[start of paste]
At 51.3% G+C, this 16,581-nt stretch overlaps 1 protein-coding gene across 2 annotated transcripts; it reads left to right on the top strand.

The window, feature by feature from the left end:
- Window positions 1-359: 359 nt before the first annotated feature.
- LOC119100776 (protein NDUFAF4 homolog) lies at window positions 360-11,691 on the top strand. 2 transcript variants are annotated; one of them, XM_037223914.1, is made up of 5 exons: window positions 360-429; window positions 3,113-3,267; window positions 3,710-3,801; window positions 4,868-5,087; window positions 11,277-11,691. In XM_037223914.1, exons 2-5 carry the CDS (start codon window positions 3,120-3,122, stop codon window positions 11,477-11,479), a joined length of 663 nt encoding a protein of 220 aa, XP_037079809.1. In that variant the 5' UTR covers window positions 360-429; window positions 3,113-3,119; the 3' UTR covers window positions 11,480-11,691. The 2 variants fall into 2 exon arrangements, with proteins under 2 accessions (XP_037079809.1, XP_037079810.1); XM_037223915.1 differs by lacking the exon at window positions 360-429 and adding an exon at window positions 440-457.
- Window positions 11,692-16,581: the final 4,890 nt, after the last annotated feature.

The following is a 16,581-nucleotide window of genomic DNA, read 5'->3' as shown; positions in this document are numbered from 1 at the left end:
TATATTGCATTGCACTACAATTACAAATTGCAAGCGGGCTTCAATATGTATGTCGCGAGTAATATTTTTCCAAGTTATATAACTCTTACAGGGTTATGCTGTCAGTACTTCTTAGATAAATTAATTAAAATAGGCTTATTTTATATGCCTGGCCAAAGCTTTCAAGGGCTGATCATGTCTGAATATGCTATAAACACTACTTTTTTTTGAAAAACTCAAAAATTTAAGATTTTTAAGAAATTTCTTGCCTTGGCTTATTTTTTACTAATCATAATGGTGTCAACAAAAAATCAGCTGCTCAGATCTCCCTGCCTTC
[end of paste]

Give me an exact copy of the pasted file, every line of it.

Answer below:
At 51.3% G+C, this 16,581-nt stretch overlaps 1 protein-coding gene across 2 annotated transcripts; it reads left to right on the top strand.

The window, feature by feature from the left end:
- Window positions 1-359: 359 nt before the first annotated feature.
- LOC119100776 (protein NDUFAF4 homolog) lies at window positions 360-11,691 on the top strand. 2 transcript variants are annotated; one of them, XM_037223914.1, is made up of 5 exons: window positions 360-429; window positions 3,113-3,267; window positions 3,710-3,801; window positions 4,868-5,087; window positions 11,277-11,691. In XM_037223914.1, exons 2-5 carry the CDS (start codon window positions 3,120-3,122, stop codon window positions 11,477-11,479), a joined length of 663 nt encoding a protein of 220 aa, XP_037079809.1. In that variant the 5' UTR covers window positions 360-429; window positions 3,113-3,119; the 3' UTR covers window positions 11,480-11,691. The 2 variants fall into 2 exon arrangements, with proteins under 2 accessions (XP_037079809.1, XP_037079810.1); XM_037223915.1 differs by lacking the exon at window positions 360-429 and adding an exon at window positions 440-457.
- Window positions 11,692-16,581: the final 4,890 nt, after the last annotated feature.

The following is a 16,581-nucleotide window of genomic DNA, read 5'->3' as shown; positions in this document are numbered from 1 at the left end:
TATATTGCATTGCACTACAATTACAAATTGCAAGCGGGCTTCAATATGTATGTCGCGAGTAATATTTTTCCAAGTTATATAACTCTTACAGGGTTATGCTGTCAGTACTTCTTAGATAAATTAATTAAAATAGGCTTATTTTATATGCCTGGCCAAAGCTTTCAAGGGCTGATCATGTCTGAATATGCTATAAACACTACTTTTTTTTGAAAAACTCAAAAATTTAAGATTTTTAAGAAATTTCTTGCCTTGGCTTATTTTTTACTAATCATAATGGTGTCAACAAAAAATCAGCTGCTCAGATCTCCCTGCCTTC